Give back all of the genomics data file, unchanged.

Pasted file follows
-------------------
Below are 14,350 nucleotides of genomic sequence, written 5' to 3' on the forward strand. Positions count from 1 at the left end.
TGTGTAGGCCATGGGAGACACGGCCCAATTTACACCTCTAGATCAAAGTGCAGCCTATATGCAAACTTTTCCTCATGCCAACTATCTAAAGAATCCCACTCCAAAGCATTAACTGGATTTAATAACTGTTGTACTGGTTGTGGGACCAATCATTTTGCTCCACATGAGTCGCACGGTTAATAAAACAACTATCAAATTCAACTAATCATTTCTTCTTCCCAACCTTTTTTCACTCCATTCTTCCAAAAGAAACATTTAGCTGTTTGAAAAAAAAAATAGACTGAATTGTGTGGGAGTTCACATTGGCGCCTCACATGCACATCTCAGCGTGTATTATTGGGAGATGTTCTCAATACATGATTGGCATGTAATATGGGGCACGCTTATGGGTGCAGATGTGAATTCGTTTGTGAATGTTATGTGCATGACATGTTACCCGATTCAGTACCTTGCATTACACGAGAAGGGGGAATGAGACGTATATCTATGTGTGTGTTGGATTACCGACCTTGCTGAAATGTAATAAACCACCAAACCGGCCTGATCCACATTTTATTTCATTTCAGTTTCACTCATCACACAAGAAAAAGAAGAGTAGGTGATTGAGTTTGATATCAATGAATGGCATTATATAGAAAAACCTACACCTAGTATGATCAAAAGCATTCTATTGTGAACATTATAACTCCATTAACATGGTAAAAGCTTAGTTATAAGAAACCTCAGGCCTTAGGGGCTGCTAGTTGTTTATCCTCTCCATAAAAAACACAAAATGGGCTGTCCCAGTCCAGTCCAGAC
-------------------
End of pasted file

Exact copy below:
Below are 14,350 nucleotides of genomic sequence, written 5' to 3' on the forward strand. Positions count from 1 at the left end.
TGTGTAGGCCATGGGAGACACGGCCCAATTTACACCTCTAGATCAAAGTGCAGCCTATATGCAAACTTTTCCTCATGCCAACTATCTAAAGAATCCCACTCCAAAGCATTAACTGGATTTAATAACTGTTGTACTGGTTGTGGGACCAATCATTTTGCTCCACATGAGTCGCACGGTTAATAAAACAACTATCAAATTCAACTAATCATTTCTTCTTCCCAACCTTTTTTCACTCCATTCTTCCAAAAGAAACATTTAGCTGTTTGAAAAAAAAAATAGACTGAATTGTGTGGGAGTTCACATTGGCGCCTCACATGCACATCTCAGCGTGTATTATTGGGAGATGTTCTCAATACATGATTGGCATGTAATATGGGGCACGCTTATGGGTGCAGATGTGAATTCGTTTGTGAATGTTATGTGCATGACATGTTACCCGATTCAGTACCTTGCATTACACGAGAAGGGGGAATGAGACGTATATCTATGTGTGTGTTGGATTACCGACCTTGCTGAAATGTAATAAACCACCAAACCGGCCTGATCCACATTTTATTTCATTTCAGTTTCACTCATCACACAAGAAAAAGAAGAGTAGGTGATTGAGTTTGATATCAATGAATGGCATTATATAGAAAAACCTACACCTAGTATGATCAAAAGCATTCTATTGTGAACATTATAACTCCATTAACATGGTAAAAGCTTAGTTATAAGAAACCTCAGGCCTTAGGGGCTGCTAGTTGTTTATCCTCTCCATAAAAAACACAAAATGGGCTGTCCCAGTCCAGTCCAGAC